Yep, those are flying foxes. Might be two different species (there are four species of flying fox, three common), or that might just be age / individual variation.
In this second video you can see a bit more clearly, some have grey heads and reddish-brown bodies, and some are black all over. Two of the common species are the grey-headed flying fox and the black flying fox, so I'm guessing they got some of each to be looked after.
Posted by: Pixy Misa at Sunday, February 07 2016 06:36 PM (PiXy!)
I know I'm supposed to say that they're cute, but I don't think they are.
They're a very important part of the ecosystem and according to Stephen Jay Gould they're one of the three most successful groups of mammals (along with rodents and antelope) that are found nearly everywhere on Earth, and I'm glad they're around. But they aren't in any regard "cute", even the babies.
But you killed the crew from explosive decompression, twice, in the first four episodes. Also, your economics are skewed from reality in several places - by about three orders of magnitude. Try harder next season, SyFy.
I haven't read the books, and the story moves at a fair clip, but if you have a passing familiarity with hard SF you'll have no trouble picking the threads up. (One useful tip is that there are a few scenes where you won't understand what's being said, and aren't meant to - it's a made-up language. Don't worry about it.)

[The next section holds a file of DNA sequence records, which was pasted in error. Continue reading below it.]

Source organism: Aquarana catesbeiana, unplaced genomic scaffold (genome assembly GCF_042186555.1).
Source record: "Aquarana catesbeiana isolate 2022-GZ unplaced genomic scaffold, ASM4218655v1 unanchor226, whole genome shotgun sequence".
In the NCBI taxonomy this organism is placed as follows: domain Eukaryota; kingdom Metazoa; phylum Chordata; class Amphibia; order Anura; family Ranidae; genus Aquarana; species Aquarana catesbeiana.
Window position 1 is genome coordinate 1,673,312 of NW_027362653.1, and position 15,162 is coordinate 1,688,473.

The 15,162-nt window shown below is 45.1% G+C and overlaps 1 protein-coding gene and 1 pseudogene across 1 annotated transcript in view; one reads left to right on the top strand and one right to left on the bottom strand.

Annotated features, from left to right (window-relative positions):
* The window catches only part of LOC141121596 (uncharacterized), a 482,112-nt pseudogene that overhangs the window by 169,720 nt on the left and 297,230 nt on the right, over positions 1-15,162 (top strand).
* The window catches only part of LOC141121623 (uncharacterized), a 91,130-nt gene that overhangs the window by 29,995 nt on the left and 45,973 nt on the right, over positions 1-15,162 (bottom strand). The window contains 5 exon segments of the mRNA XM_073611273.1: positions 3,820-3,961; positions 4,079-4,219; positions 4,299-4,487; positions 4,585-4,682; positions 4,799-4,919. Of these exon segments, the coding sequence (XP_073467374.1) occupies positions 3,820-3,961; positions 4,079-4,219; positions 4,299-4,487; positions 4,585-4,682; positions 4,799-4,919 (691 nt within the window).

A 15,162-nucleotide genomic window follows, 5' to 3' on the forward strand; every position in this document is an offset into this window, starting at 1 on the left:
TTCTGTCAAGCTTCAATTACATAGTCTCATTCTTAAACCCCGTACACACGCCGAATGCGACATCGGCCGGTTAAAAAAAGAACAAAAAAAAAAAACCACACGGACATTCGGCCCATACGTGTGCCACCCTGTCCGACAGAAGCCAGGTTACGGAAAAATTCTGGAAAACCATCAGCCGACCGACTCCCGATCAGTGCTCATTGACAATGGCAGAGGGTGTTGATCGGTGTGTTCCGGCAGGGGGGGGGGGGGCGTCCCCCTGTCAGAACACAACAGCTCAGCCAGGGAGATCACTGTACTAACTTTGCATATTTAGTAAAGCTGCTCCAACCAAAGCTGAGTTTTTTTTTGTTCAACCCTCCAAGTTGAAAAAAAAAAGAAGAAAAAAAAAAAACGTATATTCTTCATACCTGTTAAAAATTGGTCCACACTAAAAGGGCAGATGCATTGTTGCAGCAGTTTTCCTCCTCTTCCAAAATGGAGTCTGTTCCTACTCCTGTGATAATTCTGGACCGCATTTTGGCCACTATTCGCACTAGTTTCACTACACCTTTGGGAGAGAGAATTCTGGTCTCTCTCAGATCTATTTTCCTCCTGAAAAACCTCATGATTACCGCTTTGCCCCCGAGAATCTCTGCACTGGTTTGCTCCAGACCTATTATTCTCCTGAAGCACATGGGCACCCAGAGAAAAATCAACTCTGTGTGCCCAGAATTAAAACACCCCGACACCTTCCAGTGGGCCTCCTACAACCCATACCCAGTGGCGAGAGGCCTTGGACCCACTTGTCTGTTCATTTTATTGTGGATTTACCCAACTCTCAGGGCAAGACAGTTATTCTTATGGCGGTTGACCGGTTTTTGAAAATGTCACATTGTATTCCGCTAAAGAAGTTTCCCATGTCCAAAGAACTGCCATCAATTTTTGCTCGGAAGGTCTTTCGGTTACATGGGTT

It's nice to see a science fiction series where the most outre element* is a fusion reactor.
If you're looking for classic but not necessarily hard SF, SyFy also recently did this:
Reviews are, shall we say, mixed. I'm not sure why they picked that particular story to adapt; it would have to be one of the hardest works of science fiction to bring intact to television.
And why call it the "Season 1 Trailer"? Spoiler alert for a sixty-year-old book: There ain't gonna be a Season 2.
(I think the adults had all died out by the end of the book, but they blew up the planet anyway.)
Posted by: Pixy Misa at Wednesday, February 03 2016 12:56 PM (PiXy!)
Steven, I didn't watch the show, and I haven't read the book in 30+ years.
Posted by: Rick C at Wednesday, February 03 2016 02:40 PM (FvJAK)
Cancel culture is a complex issue that requires a nuanced approach. Evan Nierman and Mark Sachs offer a unique perspective on the issue through their book, "The Cancel Culture Curse." They provide insight into the psychology behind cancel culture and offer practical solutions for individuals and organizations to move beyond it. With cancel culture becoming increasingly prevalent in our society, this book provides valuable guidance for anyone who may be targeted by cancel culture in the futureSkyhorse Publishing
Posted by: at Saturday, April 29 2023 06:31 PM (GMkQ0)
I think this is an informative post and it is very useful and knowledgeable. therefore, I would like to thank you for the efforts you have made in writing this article.Spotify gratis
Posted by: at Wednesday, May 24 2023 10:06 PM (Pn9I0)